Hitler's Inflammatory Campaign Speeches Weren't The Deciding Factor In Nazi Party Rise, Study Suggests

Adolf Hitler gives a speech, using the then-revolutionary louspeaker, during a Berlin campaign appearance during the 1932 presidential election. Wikimedia Commons

When looking back on the lead-up to the Nazi party’s takeover of the German government in 1933, most people – historians included – cite the inflammatory rhetoric of Adolf Hitler’s campaign speeches as the critical catalyst that transformed what began as a small group of political outsiders into a destructive force with majority rule in parliament in just 12 years.

But new research by political scientists at the University of Konstanz and the Hertie School of Governance calls this narrative into question after comparisons of election statistics in regions where Hitler made appearances and those where he did not showed similar support for the party – known in German as the National Socialist German Workers' Party (NSDAP). 

"We are surprised about how marginal the effect of Hitler's election appearances was, especially when one considers contemporary witnesses and historians who have confirmed his exceptional rhetorical abilities," authors Peter Selb and Simon Munzert said in a statement.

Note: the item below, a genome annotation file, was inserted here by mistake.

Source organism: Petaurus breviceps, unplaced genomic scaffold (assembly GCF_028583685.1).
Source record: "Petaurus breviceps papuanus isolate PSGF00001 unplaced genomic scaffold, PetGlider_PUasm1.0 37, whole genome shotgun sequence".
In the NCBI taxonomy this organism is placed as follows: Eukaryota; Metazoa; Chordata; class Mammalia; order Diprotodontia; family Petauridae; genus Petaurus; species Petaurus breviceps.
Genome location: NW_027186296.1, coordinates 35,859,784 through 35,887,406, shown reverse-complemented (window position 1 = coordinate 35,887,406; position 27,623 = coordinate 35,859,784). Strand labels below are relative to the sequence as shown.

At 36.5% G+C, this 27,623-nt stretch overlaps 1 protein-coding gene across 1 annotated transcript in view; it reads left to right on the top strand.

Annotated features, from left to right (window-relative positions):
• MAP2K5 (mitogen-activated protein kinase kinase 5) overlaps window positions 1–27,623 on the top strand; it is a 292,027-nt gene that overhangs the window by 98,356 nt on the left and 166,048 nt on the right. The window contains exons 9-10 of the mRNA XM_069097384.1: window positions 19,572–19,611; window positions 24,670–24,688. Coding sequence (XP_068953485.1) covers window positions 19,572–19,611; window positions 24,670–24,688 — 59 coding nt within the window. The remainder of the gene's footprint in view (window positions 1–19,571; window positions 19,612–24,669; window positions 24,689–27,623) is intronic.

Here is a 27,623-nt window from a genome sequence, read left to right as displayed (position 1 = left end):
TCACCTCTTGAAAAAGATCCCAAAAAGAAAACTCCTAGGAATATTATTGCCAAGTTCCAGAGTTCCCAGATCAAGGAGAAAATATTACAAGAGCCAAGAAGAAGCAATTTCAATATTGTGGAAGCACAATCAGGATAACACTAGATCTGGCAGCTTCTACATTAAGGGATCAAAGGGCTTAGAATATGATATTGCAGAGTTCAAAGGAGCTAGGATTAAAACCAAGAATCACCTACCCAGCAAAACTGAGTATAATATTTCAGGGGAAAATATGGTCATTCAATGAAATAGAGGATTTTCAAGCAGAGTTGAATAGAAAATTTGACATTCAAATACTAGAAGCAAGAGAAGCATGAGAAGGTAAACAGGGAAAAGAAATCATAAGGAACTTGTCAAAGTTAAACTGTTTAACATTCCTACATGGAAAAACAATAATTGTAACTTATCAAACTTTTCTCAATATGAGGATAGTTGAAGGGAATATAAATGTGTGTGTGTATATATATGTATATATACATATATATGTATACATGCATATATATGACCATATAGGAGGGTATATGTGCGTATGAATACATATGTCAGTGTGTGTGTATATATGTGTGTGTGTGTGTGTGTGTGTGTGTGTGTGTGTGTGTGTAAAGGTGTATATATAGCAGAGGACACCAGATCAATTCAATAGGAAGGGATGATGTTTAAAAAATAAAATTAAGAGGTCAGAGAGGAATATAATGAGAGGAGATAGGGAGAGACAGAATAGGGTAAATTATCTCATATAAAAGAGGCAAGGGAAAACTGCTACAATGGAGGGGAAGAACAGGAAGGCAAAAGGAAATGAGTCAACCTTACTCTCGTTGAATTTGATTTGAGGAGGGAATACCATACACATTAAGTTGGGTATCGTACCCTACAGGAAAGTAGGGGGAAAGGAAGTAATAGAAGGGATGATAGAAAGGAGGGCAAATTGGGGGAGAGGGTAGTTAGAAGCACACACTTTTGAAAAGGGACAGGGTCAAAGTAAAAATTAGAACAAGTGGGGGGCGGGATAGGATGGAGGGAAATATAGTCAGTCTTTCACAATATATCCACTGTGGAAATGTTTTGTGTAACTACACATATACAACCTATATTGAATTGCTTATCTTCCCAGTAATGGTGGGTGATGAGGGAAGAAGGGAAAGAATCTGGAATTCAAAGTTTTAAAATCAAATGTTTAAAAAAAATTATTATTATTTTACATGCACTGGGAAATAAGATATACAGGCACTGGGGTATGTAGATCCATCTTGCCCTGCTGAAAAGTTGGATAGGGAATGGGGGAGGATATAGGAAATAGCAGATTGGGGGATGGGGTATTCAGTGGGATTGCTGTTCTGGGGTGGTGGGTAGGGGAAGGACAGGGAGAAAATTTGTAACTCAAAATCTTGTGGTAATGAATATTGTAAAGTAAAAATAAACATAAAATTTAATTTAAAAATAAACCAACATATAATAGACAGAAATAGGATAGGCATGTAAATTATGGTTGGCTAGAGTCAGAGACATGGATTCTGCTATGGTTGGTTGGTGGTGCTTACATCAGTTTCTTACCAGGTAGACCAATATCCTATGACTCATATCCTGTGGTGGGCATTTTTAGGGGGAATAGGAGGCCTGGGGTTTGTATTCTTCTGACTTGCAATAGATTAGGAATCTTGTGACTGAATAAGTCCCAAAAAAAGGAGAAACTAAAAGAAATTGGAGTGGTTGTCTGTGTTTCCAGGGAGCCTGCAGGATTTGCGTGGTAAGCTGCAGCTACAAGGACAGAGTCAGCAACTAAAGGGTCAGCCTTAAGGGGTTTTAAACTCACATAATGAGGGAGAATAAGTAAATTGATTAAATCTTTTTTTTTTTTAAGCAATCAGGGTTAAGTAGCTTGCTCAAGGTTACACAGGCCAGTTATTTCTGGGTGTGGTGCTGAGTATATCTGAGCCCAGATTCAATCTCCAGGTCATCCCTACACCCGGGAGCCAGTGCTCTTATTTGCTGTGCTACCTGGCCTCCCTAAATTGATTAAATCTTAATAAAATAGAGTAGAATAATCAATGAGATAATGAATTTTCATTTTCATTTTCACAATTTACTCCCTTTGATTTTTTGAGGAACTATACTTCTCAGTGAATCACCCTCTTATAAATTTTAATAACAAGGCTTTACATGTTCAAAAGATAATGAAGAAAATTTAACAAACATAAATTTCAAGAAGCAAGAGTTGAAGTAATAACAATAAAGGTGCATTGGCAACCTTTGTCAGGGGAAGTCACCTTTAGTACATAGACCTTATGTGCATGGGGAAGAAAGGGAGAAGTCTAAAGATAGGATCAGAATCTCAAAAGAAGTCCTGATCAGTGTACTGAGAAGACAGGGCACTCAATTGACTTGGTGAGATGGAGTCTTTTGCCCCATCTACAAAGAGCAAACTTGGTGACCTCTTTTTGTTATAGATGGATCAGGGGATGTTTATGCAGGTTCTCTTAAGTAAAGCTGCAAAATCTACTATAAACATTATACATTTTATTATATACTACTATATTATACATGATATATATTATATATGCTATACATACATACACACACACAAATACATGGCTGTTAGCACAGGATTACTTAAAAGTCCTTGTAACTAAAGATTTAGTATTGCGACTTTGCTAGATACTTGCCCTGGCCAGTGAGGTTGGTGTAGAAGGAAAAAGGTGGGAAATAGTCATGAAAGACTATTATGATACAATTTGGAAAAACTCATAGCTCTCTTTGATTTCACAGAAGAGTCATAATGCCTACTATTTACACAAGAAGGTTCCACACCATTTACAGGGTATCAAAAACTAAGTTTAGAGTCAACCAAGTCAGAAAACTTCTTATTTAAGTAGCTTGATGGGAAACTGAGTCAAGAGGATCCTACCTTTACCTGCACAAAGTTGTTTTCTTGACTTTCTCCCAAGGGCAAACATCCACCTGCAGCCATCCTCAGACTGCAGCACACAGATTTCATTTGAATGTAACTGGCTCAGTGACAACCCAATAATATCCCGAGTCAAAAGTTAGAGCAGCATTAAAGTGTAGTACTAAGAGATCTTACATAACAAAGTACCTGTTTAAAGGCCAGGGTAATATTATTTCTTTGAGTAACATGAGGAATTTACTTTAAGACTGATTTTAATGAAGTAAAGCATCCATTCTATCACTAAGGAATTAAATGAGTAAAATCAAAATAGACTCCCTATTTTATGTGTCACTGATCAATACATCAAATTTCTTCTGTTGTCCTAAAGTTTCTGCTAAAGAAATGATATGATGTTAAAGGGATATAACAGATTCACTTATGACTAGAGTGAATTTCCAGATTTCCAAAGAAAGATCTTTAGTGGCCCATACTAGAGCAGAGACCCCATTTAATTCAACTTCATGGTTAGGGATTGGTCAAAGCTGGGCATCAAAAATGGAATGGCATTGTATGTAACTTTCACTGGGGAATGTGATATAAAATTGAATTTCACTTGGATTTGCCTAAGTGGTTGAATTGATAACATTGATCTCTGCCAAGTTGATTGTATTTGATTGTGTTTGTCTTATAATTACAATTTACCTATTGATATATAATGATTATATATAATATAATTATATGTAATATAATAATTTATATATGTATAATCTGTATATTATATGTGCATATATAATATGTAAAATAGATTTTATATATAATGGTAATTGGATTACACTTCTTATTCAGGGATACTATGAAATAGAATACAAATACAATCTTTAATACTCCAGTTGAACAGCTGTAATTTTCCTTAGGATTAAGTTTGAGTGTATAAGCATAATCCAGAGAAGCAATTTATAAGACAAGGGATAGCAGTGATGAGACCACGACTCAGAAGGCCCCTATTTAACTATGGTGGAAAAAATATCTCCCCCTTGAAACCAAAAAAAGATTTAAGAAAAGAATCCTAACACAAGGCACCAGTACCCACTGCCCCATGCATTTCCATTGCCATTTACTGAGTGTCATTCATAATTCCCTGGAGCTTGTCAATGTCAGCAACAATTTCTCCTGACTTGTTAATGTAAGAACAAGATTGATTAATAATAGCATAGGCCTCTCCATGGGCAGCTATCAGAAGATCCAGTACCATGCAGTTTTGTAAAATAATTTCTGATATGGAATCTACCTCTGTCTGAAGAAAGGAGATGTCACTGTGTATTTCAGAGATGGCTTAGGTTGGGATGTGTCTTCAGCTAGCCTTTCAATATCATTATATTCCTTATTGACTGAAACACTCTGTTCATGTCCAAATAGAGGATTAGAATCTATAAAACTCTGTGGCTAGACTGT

As they explain in their paper, set to be published in American Political Science Review, only a handful of studies have thus far attempted to assess the effectiveness of early Nazi propaganda on voting behavior. These investigations have confirmed what NSDAP officials claimed in the 1930s: the government officials in power prior to Hitler’s appointment as chancellor in January 1933 did not allow his campaigns to use the radio, and their printed materials were often confiscated. As a consequence, Hitler’s unfiltered communication with the public was mostly limited to rallies, so he became masterful at drawing attention at these events using the dazzling new technology of loudspeakers and showily ferrying himself from location to location in a plane.

The problem with these past studies, according to Selb and Munzert, is that they did not account for confounding factors, such as election staff deliberately choosing areas with easy-to-mobilize support, when looking at links between his campaign itineraries and local election results. To remedy this, the duo applied a statistical technique called difference in differences (DID) to these records and also reviewed rally attendance figures and estimates of each location’s NSDAP member base for 1,000 counties and 3,684 municipalities. Appearances by Joseph Goebbels, Hitler’s second-hand man and later his minister of propaganda, were factored in too.  

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